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Virology. 2008 Jul 20;377(1):160-9. doi: 10.1016/j.virol.2008.04.020. Epub 2008 May 22.

IRES-dependent replication of Venezuelan equine encephalitis virus makes it highly attenuated and incapable of replicating in mosquito cells.

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Department of Microbiology and Immunology, University of Texas Medical Branch, 301 University Boulevard, Galveston, TX 77555-1019, USA.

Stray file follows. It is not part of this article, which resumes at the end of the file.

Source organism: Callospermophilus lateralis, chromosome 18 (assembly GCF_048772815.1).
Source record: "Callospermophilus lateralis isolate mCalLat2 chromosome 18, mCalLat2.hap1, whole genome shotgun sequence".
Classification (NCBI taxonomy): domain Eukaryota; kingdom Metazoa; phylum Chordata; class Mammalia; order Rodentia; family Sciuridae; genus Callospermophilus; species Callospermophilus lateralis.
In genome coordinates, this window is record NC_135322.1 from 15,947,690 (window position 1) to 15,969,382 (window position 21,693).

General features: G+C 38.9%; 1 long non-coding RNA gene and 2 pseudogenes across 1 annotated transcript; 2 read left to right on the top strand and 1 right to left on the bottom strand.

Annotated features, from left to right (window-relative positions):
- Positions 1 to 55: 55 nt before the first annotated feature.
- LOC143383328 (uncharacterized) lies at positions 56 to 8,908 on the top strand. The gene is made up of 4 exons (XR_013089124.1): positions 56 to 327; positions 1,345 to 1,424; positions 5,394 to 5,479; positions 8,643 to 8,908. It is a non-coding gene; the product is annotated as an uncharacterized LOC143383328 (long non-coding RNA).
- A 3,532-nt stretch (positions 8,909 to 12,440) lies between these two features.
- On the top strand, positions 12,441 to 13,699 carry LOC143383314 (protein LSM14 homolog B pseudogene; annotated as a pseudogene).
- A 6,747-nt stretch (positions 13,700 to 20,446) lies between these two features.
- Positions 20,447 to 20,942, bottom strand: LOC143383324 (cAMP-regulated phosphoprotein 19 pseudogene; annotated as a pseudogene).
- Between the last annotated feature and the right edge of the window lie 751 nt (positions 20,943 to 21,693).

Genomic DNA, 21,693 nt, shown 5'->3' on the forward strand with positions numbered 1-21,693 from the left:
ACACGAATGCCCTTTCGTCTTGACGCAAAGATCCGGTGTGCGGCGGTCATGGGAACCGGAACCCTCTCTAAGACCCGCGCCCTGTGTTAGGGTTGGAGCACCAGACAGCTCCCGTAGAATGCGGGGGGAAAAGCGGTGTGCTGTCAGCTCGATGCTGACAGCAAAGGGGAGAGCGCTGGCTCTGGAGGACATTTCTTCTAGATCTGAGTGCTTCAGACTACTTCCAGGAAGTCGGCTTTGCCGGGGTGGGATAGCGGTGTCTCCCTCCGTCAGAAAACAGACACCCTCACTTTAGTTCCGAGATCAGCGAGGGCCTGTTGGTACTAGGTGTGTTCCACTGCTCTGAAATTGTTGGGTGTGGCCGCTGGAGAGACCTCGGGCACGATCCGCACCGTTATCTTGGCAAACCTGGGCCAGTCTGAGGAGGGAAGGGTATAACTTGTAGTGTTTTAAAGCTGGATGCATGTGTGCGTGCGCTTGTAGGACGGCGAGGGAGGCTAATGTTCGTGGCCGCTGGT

The development of infectious cDNA for different alphaviruses opened an opportunity to explore their attenuation by extensively modifying the viral genomes, an approach that might minimize or exclude the reversion to the wild-type, pathogenic phenotype. Moreover, the genomes of such alphaviruses can be engineered to contain RNA elements that would be functional only in cells of vertebrate, but not insect, origin. In the present study, we developed a recombinant VEEV that is more attenuated than TC-83 and capable of replicating only in vertebrate cells. This phenotype was achieved by rendering the translation of the viral structural proteins, and ultimately viral replication, dependent on the internal ribosome entry site of encephalomyocarditis virus (EMCV IRES). This recombinant virus was viable, but required additional, adaptive mutations in nsP2 that strongly increased its replication rates. In spite of efficient replication in cultured vertebrate cells, the genetically modified VEEV demonstrated a highly attenuated phenotype in newborn mice, and yet induced protective immunity against VEEV infection.

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